I had this idea as soon as I walked out of the theater from seeing Remember Me. Don't know why it took me so long to publish (probably because I'm paranoid), but yeah. Here it is.

Thank you, LyricalKris. ILYSFM.

I'm a therapist's wet dream: parents got divorced when I was too young to remember them being together, oldest brother committed suicide, middle brother was in the wrong place at the wrong time. All that without taking into account the constant torture I received at school because of my interest in art.

In 1995, my oldest brother hung himself on his twenty second birthday.

In 2001, my parents' middle child was waiting for Dad in his office when the planes hit the Twin Towers.

Really, I was too young to remember Michael's death, but I can vividly recall the morning Tyler died. It's not enough that I lost my brother - the only family member who ever really understood me - that day. Even if forgetting was a possibility, I couldn't because my teacher had me write the date on the chalkboard that morning.

It's weird . . . I can still remember how the chalk felt in my hand and the sound it made as it moved across the board. I was the weird kid, so I never really did things like that. And for some reason that morning, I was hopeful.

My father had picked me up for school that morning. The day before, Tyler'd scared a girl so badly Dad thought she'd leave school before the week was out. Mom and Les seemed truly happy.

There was no reason not to be hopeful that morning, because everything was going my way . . . until 8:45 a.m.

We all heard the crash, boom, loudest noise ever, whatever you want to call it. And I knew. I just knew.

Dad had mentioned Tyler was meeting him at the office. My stomach fell, my heart jumped into my throat, and all those other lame cliches people use when they're describing shock or terror or whatever emotion I might have been feeling at that moment.

I still can't define it.

I shouldn't have been so disconnected from the situation. But when your only memories of your oldest brother have to be supplemented with the stories your parents and other brother tell, it's hard to feel emotion when you know the only person who'd ever gotten you is just . . . gone.

In the days, weeks, months, years that followed, I tried to imagine what Tyler's last moments were like. What kind of mood was he in? I knew from talking with his girlfriend, Ally, that he'd been happy when he left the apartment that morning. I knew from Dad that Tyler was instantly frustrated when Dad called to say he was running late, but that Tyler had calmed down when Dad said he was taking me to school.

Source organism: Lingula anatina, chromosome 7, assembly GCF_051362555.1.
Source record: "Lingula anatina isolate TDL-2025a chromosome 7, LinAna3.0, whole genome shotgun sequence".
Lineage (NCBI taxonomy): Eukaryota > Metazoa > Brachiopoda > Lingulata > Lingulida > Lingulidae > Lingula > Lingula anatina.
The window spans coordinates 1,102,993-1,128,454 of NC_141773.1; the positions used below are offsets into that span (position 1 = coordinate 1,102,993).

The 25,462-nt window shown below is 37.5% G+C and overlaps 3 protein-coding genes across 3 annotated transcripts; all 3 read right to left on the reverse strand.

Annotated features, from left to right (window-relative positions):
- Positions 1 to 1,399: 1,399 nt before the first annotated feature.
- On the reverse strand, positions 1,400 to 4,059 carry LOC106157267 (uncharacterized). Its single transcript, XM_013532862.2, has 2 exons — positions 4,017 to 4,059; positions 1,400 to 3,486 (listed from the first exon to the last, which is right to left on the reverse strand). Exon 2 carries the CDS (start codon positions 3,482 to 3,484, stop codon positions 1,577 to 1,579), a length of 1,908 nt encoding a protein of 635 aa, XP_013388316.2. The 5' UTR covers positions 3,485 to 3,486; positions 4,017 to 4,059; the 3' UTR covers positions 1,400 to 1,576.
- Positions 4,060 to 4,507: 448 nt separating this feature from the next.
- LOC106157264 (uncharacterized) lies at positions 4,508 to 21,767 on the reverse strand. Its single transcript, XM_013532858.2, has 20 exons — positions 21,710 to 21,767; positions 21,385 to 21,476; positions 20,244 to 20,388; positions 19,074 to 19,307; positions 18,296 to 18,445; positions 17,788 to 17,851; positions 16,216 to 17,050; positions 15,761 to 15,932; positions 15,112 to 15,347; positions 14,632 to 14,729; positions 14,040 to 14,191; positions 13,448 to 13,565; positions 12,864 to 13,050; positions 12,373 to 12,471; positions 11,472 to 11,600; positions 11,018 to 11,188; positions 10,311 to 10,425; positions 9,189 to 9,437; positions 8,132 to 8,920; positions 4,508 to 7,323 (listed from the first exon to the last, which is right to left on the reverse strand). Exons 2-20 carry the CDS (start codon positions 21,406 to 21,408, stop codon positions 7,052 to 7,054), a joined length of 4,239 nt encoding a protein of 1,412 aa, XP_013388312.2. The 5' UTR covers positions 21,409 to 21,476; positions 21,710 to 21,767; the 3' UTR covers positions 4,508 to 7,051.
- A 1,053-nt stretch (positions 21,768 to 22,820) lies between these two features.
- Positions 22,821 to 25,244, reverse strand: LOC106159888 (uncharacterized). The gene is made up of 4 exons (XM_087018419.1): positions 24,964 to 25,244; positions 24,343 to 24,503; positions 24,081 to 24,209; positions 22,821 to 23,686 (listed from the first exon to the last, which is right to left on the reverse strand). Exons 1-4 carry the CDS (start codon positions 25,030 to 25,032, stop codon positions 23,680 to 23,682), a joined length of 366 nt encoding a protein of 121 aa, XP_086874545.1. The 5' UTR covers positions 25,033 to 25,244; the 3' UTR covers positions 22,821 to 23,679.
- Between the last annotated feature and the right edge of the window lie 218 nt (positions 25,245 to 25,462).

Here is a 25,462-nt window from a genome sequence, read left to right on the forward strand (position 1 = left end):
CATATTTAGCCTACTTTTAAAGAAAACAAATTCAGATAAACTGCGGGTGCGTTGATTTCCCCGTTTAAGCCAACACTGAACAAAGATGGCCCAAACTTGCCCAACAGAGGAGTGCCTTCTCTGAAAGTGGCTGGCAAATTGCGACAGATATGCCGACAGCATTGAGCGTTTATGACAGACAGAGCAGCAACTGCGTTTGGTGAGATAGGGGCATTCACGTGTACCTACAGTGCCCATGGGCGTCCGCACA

After his funeral, Ally confided in me - Tyler's eleven year old sister - that that morning, he'd said he loved her for the first time. Those three words kept her going when she felt like she couldn't get out of bed in the morning.

It was a little unfair if you ask me. Not because he never told me he loved me; he did that all the time. It was unfair because Ally had this pleasant memory of him to keep her going. I had pleasant memories - Tyler picking me up from school, hanging out at "our spot," his comments about my art, reading together - but I didn't have a final moment with him that morning.

My final moment with Tyler was watching him get hauled out of my classroom in handcuffs for throwing a fire extinguisher through the glass on the door.

Mom and Les got me an appointment with a therapist soon after Tyler's funeral. I couldn't say no, so I went and sat in silence for weeks. When I finally cracked, I told Beth all about how we were going to bury an empty casket for him. At the last minute, Aidan had this brilliant idea that we should all write letters to Tyler and put things that reminded us of him in there. I didn't fully understand why Aidan chose to put a case of beer in the casket or why, through sobs so hard I was surprised she could stand, Ally took off a plaid shirt she'd been wearing ever since that morning and put it in there.

I put in a drawing I'd done of Tyler at our spot. Mom put in a few pictures of Tyler and Michael together. I was surprised when Dad showed up and put in a picture of the entire family, just days after my birth.

The therapist I still see twice a month calls me "well adjusted" for a young woman who's suffered so much loss in her life.

I think she's full of shit.

The truth is, I'm not well adjusted, and my artwork shows it. I haven't used color in years. Everything is in black, white, and grey. I don't find anything I do beautiful anymore, but it's selling like hotcakes to the emo citizens of New York City.

There's a bit of Tyler in every single piece I do.

So there's that. Let me know what you think.